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Joy Abraham, Vice president of IT, Life Care Centers of America
Health care has become one of the essential socio-economic issues facing the country, and information technology (IT) is a critical factor in efforts to improve the quality and efficiency of care. The following trends are playing a big part in shaping health care for the future.
Patient engagement in health care
It is widely accepted that involving and engaging patients in their care is more likely to lead to better outcomes.
Most electronic health records (EHRs) these days offer a patient portal where patients can view their medical information and communicate directly with their physician.
At HIMSS 2019, an exhibition and conference of health care IT, Seema Verma, administrator for the Centers for Medicare and Medicaid Services, could not have been clearer when she stated, “The idea that patient data belongs to providers or vendors is an epic misunderstanding. Patient data belongs to patients.”
Patients are increasingly seeking to gain meaningful information from their data, control it and easily share it. These new requirements will prompt health care IT to offer digital tools to engage and empower patients in their health care. Examples include informational and virtual coaching applications that can let providers reach patients outside of the office to offer further education, thus helping patients keep up with their care plan.
Also, these tools should make it easier for patients to perform standard functions like scheduling appointments, finding a doctor, paying a bill or asking questions regarding their clinical information. A recent survey of patients revealed that 90 per cent do not feel obligated to continue returning to providers that do not provide a satisfactory digital experience.
The focus on delivering care in the most effective and least expensive setting is driving the adoption of care delivery models like telemedicine, care in the home and remote patient monitoring. In 2018, 7 million people used telehealth.
Telemedicine is levelling the playing field geographically by enabling patients to access quality health care anywhere. As the Internet of Things (IoT) world grows explosively, health data is being collected on activity trackers, “smart” scales, mobile phone apps, etc. This is enabling virtual care.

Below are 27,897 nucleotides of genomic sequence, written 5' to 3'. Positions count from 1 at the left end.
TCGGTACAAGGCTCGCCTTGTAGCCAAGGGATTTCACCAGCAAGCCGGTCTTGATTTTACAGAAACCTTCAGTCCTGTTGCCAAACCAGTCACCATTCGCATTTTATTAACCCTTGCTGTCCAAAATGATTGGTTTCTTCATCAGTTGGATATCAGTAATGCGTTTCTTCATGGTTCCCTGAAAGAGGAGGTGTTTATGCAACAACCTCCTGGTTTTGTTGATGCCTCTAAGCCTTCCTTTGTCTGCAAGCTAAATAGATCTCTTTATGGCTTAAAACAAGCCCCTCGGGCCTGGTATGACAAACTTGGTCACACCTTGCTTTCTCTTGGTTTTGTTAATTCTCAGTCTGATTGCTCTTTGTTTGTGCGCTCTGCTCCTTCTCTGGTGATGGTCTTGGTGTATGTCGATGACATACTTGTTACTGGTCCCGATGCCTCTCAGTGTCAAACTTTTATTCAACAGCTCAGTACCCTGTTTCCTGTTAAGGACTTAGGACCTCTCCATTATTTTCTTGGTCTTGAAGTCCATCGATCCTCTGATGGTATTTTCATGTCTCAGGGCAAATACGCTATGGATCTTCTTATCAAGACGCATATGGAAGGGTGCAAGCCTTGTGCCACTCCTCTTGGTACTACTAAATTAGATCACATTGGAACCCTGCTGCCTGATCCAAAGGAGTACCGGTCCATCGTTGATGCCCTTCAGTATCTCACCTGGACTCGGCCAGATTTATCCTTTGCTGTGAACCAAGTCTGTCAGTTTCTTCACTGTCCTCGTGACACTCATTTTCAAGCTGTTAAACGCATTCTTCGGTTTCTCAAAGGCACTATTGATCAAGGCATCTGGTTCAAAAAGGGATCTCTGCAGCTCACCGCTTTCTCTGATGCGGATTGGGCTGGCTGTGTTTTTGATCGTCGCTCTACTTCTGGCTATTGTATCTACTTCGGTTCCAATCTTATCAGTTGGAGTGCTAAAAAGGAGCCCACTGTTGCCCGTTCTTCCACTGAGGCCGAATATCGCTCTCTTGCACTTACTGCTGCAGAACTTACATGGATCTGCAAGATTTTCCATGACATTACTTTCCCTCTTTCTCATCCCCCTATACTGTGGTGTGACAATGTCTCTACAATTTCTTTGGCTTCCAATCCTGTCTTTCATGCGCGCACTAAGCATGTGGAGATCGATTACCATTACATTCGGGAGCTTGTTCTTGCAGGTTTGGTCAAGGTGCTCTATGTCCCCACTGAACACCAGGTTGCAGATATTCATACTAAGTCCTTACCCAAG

Health care organizations in the coming years will need to adopt sophisticated security solutions to combat threats and adequately protect sensitive patient information
Although some hurdles remain, particularly around reimbursement, regulations and clinical workflow, the benefits of telemedicine and demand from an increasingly tech-savvy and mobile patient population will make it a necessary and viable care delivery model.
Health cares IT, just as other sectors, faces increased pressure from hackers and intruders. In a recent survey, 56 per cent of respondents cited cybersecurity as the most critical issue facing health care organizations. It is estimated that health care organizations face twice as many intrusion attacks as other industries. With more organizations implementing connected medical devices and enabling mobile device usage, there are more possible access points for intruders. Health care data is considered even more valuable to criminals than financial information. Ransomware attacks have the potential to cripple care delivery. Compounding the problem is the fact that health care lags behind other industries in adopting cybersecurity standards.
Health care organizations in the coming years will need to adopt sophisticated security solutions to combat threats and adequately protect sensitive patient information. This will ideally be a mix of secure technology, employee training and comprehensive incident response and disaster recovery planning.
Health care organizations have long been sitting on vast amounts of patient data.
Providers are now seeing the potential of applying AI to this information, for a variety of purposes – internal performance improvement, decision support for clinicians, chronic care management, population health initiatives, financial risk reduction and more. AI can improve predictive analytics by mining patient, claims, genomics and population health data. It can also generate risk scores for chronic diseases and aid in avoiding 30-day readmissions and getting ahead of condition deterioration.
Innovations in robotic process automation (RPA) will help automate and simplify rule-based tasks that are time-consuming when done manually. Examples include appointment scheduling, claims management, remote monitoring and managing workflows like case and utilization management.
Optimization of EHRs and Interoperability
The “Meaningful Use” initiative encouraged and incentivized the adoption of EHRs, and as a result, EHRs are now widely used. However, clinician dissatisfaction with EHRs is widespread. It is essential to optimize EHR to make it more interactive, responsive, smart and simple for end-users. IT needs to look at ways to reduce information overload for clinicians and help automate tedious functions like documentation, billing and repetitive tasks related to clinical care. EHR functions and information should be accessible on mobile devices. Workflows should be configured and streamlined to help users navigate the system more efficiently.
There is broad consensus that seamless, real-time sharing of health care data is needed across systems and platforms. While interoperability has been a focus for the industry for several years, the desired results have not yet been achieved. Using application programming interfaces (APIs) could help in this as well as the continued adoption of HL7 Fast Healthcare Interoperability Resources (FHIR). Adopting a “cloud-first” approach and leveraging capabilities like microservices will also help create an environment for interoperability.